Multimodal imaging findings during severe attacks of familial hemiplegic migraine type 2

      Highlights

      • cMRI during attacks of familial hemiplegic migraine type 2 can show swelling / cortical hyperintensity of the affected cerebral hemisphere.
      • Our data are in line with vasogenic edema as the underlying pathophysiological basis.
      • These changes tend to occur later on during attacks and may be a possible correlate of prolonged attack duration.

      Abstract

      Background

      Familial hemiplegic migraine (FHM) is a rare monogenic form of migraine with aura with three distinct genetic subtypes (FHM1-3). Imaging studies during acute FHM attacks are scarce in the literature. This is particularly true for the FHM2 subtype.

      Patients and methods

      In this monocentric study, we retrospectively evaluated imaging data of four different patients with genetically confirmed FHM2. Analysis comprised a total of eight cMRI and two CT perfusion studies, which were obtained during a total of six different attacks.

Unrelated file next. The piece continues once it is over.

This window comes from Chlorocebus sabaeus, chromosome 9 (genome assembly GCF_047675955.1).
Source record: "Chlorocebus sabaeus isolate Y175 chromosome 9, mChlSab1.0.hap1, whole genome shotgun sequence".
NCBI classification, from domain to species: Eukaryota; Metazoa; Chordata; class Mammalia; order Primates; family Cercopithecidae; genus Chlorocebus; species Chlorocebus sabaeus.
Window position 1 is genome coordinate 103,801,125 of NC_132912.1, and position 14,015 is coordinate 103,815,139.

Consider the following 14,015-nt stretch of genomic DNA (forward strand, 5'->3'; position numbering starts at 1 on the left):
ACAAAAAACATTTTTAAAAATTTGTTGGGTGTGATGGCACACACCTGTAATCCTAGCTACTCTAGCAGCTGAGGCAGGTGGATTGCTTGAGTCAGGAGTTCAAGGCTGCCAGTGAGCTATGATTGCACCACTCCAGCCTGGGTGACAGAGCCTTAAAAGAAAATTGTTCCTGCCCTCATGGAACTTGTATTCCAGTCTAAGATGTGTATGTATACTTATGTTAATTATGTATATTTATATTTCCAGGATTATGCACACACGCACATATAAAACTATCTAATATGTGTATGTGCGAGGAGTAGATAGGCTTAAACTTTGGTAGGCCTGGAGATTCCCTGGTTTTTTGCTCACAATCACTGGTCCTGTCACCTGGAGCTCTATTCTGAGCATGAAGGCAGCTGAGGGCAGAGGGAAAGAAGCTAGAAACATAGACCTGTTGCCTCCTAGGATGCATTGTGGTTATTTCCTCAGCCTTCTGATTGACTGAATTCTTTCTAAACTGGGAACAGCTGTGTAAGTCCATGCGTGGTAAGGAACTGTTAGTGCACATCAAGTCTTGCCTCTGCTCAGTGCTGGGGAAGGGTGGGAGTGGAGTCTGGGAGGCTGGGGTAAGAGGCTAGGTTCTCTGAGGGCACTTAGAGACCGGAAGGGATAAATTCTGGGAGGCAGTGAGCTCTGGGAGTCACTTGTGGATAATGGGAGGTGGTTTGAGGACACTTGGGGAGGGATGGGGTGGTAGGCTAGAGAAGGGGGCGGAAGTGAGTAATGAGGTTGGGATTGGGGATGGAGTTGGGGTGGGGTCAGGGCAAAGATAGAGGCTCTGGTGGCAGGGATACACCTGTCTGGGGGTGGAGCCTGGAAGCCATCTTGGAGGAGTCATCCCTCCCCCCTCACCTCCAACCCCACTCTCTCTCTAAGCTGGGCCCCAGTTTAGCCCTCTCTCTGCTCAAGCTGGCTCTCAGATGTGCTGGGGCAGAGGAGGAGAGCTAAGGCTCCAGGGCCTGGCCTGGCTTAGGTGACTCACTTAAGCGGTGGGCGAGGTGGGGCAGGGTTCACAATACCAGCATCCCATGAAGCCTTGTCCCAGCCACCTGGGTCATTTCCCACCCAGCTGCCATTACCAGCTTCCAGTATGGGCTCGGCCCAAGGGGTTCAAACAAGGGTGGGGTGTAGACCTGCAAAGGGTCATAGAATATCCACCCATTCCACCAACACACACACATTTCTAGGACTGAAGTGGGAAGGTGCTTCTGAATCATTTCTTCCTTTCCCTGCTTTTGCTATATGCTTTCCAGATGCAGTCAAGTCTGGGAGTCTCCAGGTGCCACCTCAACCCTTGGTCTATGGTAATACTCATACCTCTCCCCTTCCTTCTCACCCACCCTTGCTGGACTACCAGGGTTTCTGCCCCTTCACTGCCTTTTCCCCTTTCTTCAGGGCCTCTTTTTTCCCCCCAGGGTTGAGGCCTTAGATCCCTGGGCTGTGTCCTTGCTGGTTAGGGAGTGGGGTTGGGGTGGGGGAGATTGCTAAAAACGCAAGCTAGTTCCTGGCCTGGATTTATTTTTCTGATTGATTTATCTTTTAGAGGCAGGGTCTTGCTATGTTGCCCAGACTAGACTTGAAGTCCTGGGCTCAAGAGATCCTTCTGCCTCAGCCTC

Results

      cMRI investigations at all available time-points were without evidence of cytotoxic edema. The most prominent finding (four attacks in three patients) was swelling and/or cortical hyperintensity of the affected cerebral hemisphere on T2/FLAIR-weighted MRI. Further changes, encountered only in a few patients, included increased perfusion of the affected hemisphere (as assessed by perfusion CT) as well as dilatation of the middle cerebral artery.

      Conclusion

      Our data from a sizeable cohort of FHM2 patients highlight that swelling / cortical hyperintensity of the clinically affected cerebral hemisphere - which has been previously reported mainly in FHM1 - can be observed also in FHM2. Further, they suggest that these changes, which tend to be present not in the very beginning, but rather later on during attacks, may be a possible correlate of the prolonged attack duration in our patients.

      Keywords

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